Kropyvnytsky, Marko

Image - Marko Kropyvnytsky Image - Marko Kropyvnytsky Image - Marko Kropyvnytsky as Taras Bulba Image - Marko Kropyvnytsky Image - Marko Kropyvnytsky's monument in Kirovohrad. Image - A postcard from a play staged by Marko Kropyvnytsky's theatre troupe in 1885. Image - Mykola Lysenko's choir (10 April 1888). In the centre: Marko Kropyvnytsky, Mykola Lysenko, and Mykola Sadovsky.

Kropyvnytsky, Marko [Kropyvnyc’kyj], b 22 May 1840 in Bezhbairaky (now Kropyvnytske), Yelysavethrad county, Kherson gubernia, d 21 April 1910 en route from Mykolaiv to Kharkiv, buried in Kharkiv. (Photo: Marko Kropyvnytsky.) Renowned actor, stage director, playwright, and composer; a founder and director of the first professional Ukrainian theater in Russian-ruled Ukraine. Working as a petty official of the county court or the municipal government in Bobrynets and Yelysavethrad, for ten years he was active as an actor and play director in amateur theater groups with Ivan Tobilevych (Ivan Karpenko-Kary). In 1871 he moved to Odesa and joined the professional theater of Russian popular drama owned by the brothers I. and D. Morkov and M. Chernyshov, where he played mostly the roles of Ukrainian characters. For the next decade he worked in Ukrainian and Russian provincial troupes, appearing mostly in Odesa, Kharkiv, Kherson, Yelysavethrad, and Katerynoslav, and occasionally in Galicia (1875), the Crimea, and Saint Petersburg (1874). In 1882 Kropyvnytsky organized his own touring theater troupe in Yelysavethrad. As the first Ukrainian professional troupe, it marks the beginning of a new period in the history of the Ukrainian theater. Drawing on the talent of such actors as Mariia Zankovetska, Mykola Sadovsky, Leonid Manko, O. Viryna, and Andrii Maksymovych, the troupe toured Ukraine and some Russian cities (Rostov-na-Donu) with a populist-realist repertoire, and was acclaimed highly by both Ukrainian and Russian critics. In 1883 Mykhailo Starytsky assumed control over the troupe, but Kropyvnytsky stayed on as a stage director. For over 20 years he continued to work as an actor and play director in various Ukrainian troupes, some of which he himself had organized and managed (1885–8 and 1894–1900). Retiring in early 1903 to his estate Zatyshok in the Kharkiv region, he continued writing plays, worked on his memoirs, and occasionally acted with touring companies.

Kropyvnytsky performed diverse character roles, ranging from the dramatic to the comedic genre, in which he excelled. His repertoire included such roles as Stetsko in Svatannia na Honcharivtsi (Matchmaking at Honcharivka), Makohonenko in Natalka Poltavka (Natalka from Poltava), Karas in Zaporozhian Cossack beyond the Danube, Bychok in Hlytai, abo zh pavuk (The Profiteer or the Spider), the title roles in Taras Bul’ba and Othello, and Talbot in Maria Stuart. Creating his own school of acting, Kropyvnytsky perpetuated the traditions of Karpo Solenyk and Mikhail Shchepkin and promoted the trend to realism on the stage. Several generations of populist-realist actors of the prerevolutionary period, including the stars of the Ukrainian stage, were trained by him.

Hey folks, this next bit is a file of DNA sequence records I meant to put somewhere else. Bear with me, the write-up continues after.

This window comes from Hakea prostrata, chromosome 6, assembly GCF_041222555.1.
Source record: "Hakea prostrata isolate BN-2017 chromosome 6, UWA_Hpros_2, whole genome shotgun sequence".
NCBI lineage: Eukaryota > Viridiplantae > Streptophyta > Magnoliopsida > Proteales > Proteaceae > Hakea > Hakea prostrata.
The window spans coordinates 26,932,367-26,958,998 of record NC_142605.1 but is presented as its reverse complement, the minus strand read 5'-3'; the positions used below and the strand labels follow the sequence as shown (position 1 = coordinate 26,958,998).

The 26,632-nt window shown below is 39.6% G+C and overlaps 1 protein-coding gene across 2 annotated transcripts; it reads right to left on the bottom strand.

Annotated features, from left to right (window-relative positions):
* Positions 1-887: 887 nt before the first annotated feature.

Kropyvnytsky's work as a dramatist, which began in 1863, was determined to a large extent by the immediate demands of the stage. Accepting the principles of the romantic-populist theater, Kropyvnytsky subordinated his depiction of reality to the standards of romantic theater. His best plays are Dvi sim'ï (Two Families, 1888) and Zaidyholova (The Dreamer, 1889). The comedic opera Poshylys’ u durni (They Made Fools of Themselves, 1882) is a witty composition in the style of Molière. Kropyvnytsky successfully adapted for the stage Oleksa Storozhenko's story ‘Vusy’ (Whiskers, 1885), depicting the life of Ukrainian landowners in the 1840s. The comedy Chmyr (The Dirty Fellow, 1890) presents a gallery of village characters. His most popular plays with social significance were Hlytai, abo zh pavuk (1882) and Po reviziï (After the Inspection, 1882). His first play, Dai sertsiu voliu, zavede v nevoliu (Give the Heart Freedom and It Will Lead You into Slavery, 1863), is interesting for its vivid portrayal of folk customs. Besides the plays already mentioned, Olesia (1891), Doky sontse ziide, rosa ochi vyïst’ (By the Time the Sun Rises, the Dew Will Devour the Eyes, 1882), Vii (an adaptation of Nikolai Gogol's story, 1894), Eneïda (Aeneid, an adaptation of Ivan Kotliarevsky's poem, 1898), Nevol’nyk (The Captive, 1872), and Tytarivna (The Sexton's Daughter, 1891), both adaptations of Taras Shevchenko's poems, are still performed. Kropyvnytsky wrote over 40 original plays and stage adaptations, that are recognized as classics of the 19th century Ukrainian drama.

BIBLIOGRAPHY
Kropyvnyts’kyi, M. Povnyi zbirnyk tvoriv, 3 vols (Kharkiv 1895–1903)
Sadovs’kyi, M. Moï teatral’ni zhadky (Kyiv–Kharkiv 1919)
Slabchenko, T. Z Lystuvannia M. Kropyvnyts’koho (Kyiv 1927)
Kropyvnyts’kyi, M. Tvory, 7 vols (Kharkiv– Kyiv 1929–31)
Kyryliuk, Ie. Marko Lukych Kropyvnyts’kyi: Aktor i dramaturh (Kyiv 1943)
Kropyvnyts’kyi, M. P'iesy (Kyiv 1950)
Marko Lukych Kropyvnyts’kyi: Zbirnyk statei, spohadiv i materialiv (Kyiv 1955)
Mar'ianenko, I. Stsena, aktory, roli (Kyiv 1964)
Iosypenko, M. Marko Lukych Kropyvnyts’kyi (Kyiv 1969)
Kyrychok, P. Marko Kropyvnyts’kyi: Narys zhyttia i tvorchosti (Kyiv 1985)

Valerian Revutsky

[This article originally appeared in the Encyclopedia of Ukraine, vol. 2 (1989).]


Image - Marko Kropyvnytsky as Stepan in his play Nevolnyk based on Taras Shevchenko's poem (1872 photo).


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